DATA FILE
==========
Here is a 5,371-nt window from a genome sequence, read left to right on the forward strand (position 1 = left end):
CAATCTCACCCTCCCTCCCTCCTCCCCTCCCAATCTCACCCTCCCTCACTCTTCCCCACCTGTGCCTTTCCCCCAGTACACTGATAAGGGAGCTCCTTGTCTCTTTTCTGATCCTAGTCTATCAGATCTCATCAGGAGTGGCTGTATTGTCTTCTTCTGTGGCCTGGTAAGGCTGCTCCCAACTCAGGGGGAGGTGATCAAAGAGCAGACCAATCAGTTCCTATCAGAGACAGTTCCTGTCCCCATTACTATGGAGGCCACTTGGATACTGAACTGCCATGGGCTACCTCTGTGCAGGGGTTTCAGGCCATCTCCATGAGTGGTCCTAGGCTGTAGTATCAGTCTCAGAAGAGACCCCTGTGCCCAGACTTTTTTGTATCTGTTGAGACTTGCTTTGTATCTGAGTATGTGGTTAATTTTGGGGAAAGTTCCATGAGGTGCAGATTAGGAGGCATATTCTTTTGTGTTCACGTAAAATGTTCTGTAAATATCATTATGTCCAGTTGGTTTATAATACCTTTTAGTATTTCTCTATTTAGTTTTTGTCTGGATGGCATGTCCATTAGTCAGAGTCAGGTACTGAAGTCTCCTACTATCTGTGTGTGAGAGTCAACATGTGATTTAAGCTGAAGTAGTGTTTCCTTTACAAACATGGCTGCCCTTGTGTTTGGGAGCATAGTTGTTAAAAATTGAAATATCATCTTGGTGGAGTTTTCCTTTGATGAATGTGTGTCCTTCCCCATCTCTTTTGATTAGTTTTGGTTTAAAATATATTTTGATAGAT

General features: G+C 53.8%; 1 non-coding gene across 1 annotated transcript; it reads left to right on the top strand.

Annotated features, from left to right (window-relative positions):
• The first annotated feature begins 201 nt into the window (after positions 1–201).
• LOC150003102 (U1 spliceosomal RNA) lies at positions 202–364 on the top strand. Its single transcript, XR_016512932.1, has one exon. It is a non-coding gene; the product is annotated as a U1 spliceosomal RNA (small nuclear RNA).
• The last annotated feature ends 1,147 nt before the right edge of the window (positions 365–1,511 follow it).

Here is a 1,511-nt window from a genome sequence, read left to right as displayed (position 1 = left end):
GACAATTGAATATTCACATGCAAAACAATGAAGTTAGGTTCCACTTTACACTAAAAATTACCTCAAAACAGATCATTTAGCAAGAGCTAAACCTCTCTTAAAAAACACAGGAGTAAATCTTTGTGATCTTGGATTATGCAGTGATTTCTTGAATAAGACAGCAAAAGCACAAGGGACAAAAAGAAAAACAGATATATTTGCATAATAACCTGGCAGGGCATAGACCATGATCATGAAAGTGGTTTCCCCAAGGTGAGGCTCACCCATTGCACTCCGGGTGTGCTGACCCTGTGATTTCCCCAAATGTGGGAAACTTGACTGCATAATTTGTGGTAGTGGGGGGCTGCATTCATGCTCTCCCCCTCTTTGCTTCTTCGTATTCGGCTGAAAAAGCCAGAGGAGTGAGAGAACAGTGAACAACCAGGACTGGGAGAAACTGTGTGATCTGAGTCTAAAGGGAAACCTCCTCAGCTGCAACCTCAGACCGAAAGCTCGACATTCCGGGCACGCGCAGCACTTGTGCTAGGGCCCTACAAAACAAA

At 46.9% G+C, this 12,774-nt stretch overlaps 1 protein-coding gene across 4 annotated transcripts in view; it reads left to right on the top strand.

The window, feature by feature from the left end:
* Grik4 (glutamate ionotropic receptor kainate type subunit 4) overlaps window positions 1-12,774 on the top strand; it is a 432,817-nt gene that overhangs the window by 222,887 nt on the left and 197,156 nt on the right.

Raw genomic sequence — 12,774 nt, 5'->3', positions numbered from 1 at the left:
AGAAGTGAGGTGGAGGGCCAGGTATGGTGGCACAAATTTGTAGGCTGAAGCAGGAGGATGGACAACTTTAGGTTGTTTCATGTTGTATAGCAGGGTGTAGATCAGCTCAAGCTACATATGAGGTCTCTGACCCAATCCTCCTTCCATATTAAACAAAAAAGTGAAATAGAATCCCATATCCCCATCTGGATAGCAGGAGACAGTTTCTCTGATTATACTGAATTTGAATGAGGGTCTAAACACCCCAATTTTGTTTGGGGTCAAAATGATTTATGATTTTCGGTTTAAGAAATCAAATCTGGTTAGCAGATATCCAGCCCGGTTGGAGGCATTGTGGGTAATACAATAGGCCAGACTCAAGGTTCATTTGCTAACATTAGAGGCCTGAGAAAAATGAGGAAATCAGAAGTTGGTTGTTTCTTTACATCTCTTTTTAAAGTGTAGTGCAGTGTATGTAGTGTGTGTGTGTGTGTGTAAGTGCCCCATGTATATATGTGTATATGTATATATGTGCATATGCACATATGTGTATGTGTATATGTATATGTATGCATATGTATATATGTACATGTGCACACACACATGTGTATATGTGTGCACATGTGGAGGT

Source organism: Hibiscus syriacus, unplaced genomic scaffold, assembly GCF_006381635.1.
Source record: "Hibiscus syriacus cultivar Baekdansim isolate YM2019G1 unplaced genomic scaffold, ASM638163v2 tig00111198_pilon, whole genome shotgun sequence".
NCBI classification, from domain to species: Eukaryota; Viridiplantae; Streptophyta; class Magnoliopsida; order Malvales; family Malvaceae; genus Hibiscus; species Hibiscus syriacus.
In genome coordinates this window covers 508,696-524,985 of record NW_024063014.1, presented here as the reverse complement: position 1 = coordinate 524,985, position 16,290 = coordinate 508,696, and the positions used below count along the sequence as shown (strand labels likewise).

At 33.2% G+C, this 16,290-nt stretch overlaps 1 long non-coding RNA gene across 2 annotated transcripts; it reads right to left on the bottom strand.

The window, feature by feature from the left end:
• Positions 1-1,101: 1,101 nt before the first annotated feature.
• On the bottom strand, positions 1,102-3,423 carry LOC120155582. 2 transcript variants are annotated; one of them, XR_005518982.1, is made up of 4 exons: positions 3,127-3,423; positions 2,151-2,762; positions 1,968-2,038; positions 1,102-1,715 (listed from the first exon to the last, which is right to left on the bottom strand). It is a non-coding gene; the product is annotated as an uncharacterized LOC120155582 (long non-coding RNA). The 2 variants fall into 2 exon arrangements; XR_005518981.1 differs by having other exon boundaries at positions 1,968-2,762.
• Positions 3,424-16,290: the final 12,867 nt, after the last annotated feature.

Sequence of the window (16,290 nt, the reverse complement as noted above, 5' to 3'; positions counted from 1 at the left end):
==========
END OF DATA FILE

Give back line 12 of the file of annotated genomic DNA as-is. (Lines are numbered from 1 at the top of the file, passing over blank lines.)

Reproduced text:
* Grik4 (glutamate ionotropic receptor kainate type subunit 4) overlaps window positions 1-12,774 on the top strand; it is a 432,817-nt gene that overhangs the window by 222,887 nt on the left and 197,156 nt on the right.